Siena men’s basketball’s Maciariello: ‘Shame on’ those sending ‘hurtful messages’ to players

A coach with his hand out at a game

Siena’s head coach Carmen Maciariello.

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LOUDONVILLE — Like he does each week during the season, Siena men’s basketball head coach Carmen Maciariello met with reporters Wednesday in advance of the Saints’ matchups.

He didn’t wait for any questions this week before saying what was on his mind.

“But, first, before we get started, I just want to address one thing. You know, obviously, we don’t aim to lose basketball games, but the fact that we have people that want to call out my student-athletes on social media, and send direct messages and post things that are hurtful toward my players — it’s really disappointing that people in the world want to hide behind computer screens, and text pads and cell phones,” said Maciariello, whose club lost Friday against Manhattan and Sunday against Niagara to fall out of first place in the MAAC standings. “So, if anyone has an issue or wants to talk about what we do, I’m readily accessible. 

“I think maybe [UMass head coach] Frank Martin had kind of the same message to his fans, with people wanting to say hurtful things about his players and his program, but to send and write hurtful messages about guys if they miss a shot or miss a free throw, or think that they’re doing something other than trying to do the best they can — shame on them,” Maciariello continued. “And I think that’s a problem in today’s society, too. People want to hide behind keyboards and computer screens, and not act like genuine, real people. Our guys work their tails off. They’re great student-athletes. They’re great kids. If they want to take shots at my players, they can come talk to me.”

Asked if he was referencing something that happened after Sunday’s loss, Maciariello said “I think it happens after a lot of games,” then continued that “we’re doing the best we can, down players, and I think we’re still doing a really good job of giving these guys that opportunity to be successful, and they’re working their tails off. So, just wanted to make sure I got that off my plate because it really didn’t put me in a good mood.”

Some of the posts he was referencing, Maciariello said, didn’t appear to come from social-media accounts with a transparent user operating it. 

“Sometimes, there’s bots that do it. And, then, sometimes, there’s people that make up fake accounts just to do things,” Maciariello said. “People must have a lot of free time.”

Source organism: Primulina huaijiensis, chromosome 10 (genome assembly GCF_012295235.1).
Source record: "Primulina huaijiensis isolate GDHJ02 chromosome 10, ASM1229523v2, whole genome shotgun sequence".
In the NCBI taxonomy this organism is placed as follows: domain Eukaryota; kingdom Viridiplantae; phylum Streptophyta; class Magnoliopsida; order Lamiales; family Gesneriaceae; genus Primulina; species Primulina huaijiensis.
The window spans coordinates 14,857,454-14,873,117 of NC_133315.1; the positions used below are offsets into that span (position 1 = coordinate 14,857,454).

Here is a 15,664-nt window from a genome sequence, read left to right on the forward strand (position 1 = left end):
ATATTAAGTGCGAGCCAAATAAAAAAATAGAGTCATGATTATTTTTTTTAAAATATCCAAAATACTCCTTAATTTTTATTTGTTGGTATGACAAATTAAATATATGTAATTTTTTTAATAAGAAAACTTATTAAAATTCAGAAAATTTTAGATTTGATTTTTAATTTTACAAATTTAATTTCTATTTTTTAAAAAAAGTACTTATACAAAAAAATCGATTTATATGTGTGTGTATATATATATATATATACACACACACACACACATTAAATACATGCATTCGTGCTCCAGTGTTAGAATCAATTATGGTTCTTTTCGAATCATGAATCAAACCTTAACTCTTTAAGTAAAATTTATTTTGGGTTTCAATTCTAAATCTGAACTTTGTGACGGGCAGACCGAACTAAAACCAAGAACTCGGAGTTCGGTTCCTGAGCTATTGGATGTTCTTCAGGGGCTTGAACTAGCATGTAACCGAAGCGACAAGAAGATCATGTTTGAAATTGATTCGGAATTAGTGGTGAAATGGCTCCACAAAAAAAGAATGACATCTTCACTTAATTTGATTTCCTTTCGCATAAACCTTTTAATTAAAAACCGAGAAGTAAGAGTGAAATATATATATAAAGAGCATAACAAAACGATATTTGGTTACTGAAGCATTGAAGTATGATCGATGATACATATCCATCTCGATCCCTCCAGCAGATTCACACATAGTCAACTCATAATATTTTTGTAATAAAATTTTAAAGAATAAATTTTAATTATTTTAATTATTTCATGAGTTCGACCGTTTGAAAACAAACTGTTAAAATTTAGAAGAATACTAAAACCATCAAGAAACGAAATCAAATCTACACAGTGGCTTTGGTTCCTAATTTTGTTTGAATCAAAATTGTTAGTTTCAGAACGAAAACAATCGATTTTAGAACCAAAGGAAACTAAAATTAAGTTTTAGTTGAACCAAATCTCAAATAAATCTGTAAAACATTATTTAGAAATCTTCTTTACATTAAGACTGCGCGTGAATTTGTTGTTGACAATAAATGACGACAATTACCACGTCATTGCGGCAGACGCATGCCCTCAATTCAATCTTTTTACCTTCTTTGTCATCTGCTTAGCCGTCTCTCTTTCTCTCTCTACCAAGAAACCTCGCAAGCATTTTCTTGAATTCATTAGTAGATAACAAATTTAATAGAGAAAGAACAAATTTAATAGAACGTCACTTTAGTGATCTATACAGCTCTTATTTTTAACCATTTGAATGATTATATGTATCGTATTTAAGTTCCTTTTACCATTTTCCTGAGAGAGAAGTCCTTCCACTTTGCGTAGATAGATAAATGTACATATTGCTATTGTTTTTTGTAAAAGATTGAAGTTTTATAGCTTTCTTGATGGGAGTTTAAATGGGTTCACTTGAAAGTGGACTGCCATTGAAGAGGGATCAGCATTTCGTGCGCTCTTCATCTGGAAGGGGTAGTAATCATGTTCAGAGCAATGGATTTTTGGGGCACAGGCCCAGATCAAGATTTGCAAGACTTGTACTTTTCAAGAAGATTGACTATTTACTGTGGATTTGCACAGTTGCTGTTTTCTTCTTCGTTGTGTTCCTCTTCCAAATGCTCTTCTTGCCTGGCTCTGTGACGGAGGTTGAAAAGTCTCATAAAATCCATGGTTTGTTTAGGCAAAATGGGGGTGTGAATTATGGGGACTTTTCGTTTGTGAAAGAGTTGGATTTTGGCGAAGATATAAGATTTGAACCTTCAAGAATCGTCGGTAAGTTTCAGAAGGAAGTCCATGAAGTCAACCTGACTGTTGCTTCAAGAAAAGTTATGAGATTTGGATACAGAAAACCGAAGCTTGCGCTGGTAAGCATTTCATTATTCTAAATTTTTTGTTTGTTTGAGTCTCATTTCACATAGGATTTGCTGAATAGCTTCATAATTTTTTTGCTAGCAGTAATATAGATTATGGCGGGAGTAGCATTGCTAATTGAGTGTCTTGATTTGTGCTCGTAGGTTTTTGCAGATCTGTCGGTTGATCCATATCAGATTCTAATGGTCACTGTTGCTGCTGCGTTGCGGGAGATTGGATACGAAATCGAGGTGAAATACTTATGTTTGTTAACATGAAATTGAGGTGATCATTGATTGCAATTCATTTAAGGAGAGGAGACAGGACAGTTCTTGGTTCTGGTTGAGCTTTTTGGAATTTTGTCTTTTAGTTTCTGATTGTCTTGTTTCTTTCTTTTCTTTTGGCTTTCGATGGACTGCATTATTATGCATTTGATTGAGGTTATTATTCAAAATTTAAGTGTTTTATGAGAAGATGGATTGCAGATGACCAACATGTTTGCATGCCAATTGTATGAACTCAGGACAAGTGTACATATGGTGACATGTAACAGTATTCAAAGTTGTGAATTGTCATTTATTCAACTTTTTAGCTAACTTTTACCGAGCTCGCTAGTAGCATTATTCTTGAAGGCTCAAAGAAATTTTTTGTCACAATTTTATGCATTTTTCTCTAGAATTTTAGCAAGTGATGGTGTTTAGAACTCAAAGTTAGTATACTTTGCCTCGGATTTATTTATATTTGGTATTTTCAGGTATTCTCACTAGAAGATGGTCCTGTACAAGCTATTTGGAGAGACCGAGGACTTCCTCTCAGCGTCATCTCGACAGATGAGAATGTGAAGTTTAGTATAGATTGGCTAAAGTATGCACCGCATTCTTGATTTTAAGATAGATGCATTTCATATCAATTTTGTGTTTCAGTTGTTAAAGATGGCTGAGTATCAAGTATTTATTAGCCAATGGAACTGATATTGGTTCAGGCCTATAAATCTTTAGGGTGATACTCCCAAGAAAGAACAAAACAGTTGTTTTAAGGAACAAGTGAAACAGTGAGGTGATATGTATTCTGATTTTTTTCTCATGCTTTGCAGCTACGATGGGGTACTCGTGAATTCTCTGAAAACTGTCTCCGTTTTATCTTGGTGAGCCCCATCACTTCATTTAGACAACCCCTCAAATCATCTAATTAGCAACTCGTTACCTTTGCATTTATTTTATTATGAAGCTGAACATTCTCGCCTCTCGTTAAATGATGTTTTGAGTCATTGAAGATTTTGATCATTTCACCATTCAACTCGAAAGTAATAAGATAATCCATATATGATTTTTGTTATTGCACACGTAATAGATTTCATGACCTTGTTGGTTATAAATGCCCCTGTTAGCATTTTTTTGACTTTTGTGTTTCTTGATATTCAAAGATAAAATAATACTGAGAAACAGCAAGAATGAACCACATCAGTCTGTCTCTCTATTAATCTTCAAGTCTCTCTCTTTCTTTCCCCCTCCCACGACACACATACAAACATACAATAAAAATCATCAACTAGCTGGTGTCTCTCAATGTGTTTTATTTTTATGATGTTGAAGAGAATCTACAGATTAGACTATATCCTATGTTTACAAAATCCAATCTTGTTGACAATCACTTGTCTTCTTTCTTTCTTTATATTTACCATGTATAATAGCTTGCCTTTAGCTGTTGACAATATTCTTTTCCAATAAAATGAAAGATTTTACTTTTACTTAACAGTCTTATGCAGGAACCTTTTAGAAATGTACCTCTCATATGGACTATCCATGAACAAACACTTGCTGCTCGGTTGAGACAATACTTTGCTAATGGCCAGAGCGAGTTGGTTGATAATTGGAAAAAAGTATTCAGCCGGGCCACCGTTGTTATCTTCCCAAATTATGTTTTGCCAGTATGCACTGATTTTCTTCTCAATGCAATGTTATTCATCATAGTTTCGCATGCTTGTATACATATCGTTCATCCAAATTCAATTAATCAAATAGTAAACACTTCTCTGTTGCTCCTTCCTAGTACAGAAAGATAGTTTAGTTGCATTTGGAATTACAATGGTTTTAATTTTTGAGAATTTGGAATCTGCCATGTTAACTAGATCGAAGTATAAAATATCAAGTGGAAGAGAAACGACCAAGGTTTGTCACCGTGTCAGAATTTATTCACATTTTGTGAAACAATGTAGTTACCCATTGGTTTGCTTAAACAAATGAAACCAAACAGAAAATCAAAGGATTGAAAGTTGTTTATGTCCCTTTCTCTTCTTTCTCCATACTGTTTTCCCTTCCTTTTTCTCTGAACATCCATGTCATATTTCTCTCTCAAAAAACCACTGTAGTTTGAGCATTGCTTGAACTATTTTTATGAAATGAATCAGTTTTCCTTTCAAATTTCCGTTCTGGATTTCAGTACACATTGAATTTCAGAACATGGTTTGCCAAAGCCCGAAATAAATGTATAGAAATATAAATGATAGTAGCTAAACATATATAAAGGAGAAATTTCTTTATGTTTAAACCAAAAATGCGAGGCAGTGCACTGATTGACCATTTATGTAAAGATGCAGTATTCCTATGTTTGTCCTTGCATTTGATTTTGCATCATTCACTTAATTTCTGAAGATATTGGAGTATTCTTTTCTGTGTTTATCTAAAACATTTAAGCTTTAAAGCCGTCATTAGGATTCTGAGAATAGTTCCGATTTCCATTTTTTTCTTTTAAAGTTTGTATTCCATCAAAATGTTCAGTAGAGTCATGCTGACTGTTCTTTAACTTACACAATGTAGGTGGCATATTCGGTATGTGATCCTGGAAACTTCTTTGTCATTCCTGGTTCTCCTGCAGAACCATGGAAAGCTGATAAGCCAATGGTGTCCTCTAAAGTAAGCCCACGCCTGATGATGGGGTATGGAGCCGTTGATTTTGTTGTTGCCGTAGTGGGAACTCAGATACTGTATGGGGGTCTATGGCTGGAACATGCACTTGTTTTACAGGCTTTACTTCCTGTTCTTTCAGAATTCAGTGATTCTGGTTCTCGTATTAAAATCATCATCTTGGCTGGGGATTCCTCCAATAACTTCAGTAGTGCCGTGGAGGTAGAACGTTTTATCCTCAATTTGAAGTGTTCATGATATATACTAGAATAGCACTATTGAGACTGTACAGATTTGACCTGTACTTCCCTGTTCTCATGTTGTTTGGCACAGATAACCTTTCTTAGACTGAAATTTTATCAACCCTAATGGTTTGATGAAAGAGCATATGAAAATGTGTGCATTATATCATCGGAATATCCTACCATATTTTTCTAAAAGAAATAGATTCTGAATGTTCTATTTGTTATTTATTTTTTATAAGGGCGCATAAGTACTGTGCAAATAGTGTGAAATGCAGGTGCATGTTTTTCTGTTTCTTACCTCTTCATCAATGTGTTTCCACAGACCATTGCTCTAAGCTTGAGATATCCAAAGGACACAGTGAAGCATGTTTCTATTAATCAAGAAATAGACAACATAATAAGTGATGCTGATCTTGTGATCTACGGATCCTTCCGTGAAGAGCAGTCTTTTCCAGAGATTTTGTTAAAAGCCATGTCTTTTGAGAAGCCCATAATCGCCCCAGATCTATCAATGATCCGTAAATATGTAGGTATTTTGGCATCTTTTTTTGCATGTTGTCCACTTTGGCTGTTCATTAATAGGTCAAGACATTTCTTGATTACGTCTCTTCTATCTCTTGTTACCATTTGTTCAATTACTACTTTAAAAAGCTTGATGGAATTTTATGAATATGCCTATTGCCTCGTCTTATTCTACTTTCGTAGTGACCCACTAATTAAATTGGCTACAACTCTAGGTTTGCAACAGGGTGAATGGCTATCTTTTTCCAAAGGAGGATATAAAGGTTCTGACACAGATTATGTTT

While some social-media activity drew Maciariello’s ire this week, the fourth-year head coach at his alma mater generally offers appreciation for the way his program receives support. Siena leads the MAAC in attendance by a wide margin, and a sizable group of the men’s basketball program’s fan base often follows the Saints onto the road for games. After road games with plenty of green-and-gold-clad fans in the stands, Maciariello has made a habit of making sure the Saints acknowledge the fans that traveled to watch them.

Maciariello’s club plays Friday at Mount St. Mary’s before playing in Albany against Marist on Sunday. The coach made clear he’s eager for his club to play again in front of its home fans. 

“We’re up to the challenge and we’re excited,” Maciariello said of the games ahead. “This [playing at Mount St. Mary’s] is a huge trip. And, then, obviously, you come back and you have a chance to have another chance for a sweep at home on Sunday in front of great fans at MVP.”


Maciariello said it’s unclear if the Saints will have leading scorer Javian McCollum (back) or valuable reserve Michael Eley (illness) back in their rotation against Mount St. Mary’s.

“I know Javian’s feeling better,” Maciariello said. “Michael still feels pretty lethargic.”

Eley missed Siena’s last two games, while McCollum didn’t play Sunday after playing 14 scoreless minutes Friday against Manhattan. Before coming off the Siena bench against Manhattan, McCollum had missed Siena’s prior two games.

Maciariello said he expected Eley and McCollum to participate in Siena’s workouts Wednesday and Thursday, but seemed to suggest both players are something akin to game-time decisions.

“Can both play? I don’t know. I’ve got to see,” Maciariello said. “Doc’s got to look at both of them again before they kind of get the full go, but they’re clear to do some things, which is a positive.”

Contact Michael Kelly at [email protected]. Follow him on Twitter at @ByMichaelKelly.

Categories: College Sports, Siena College, Sports

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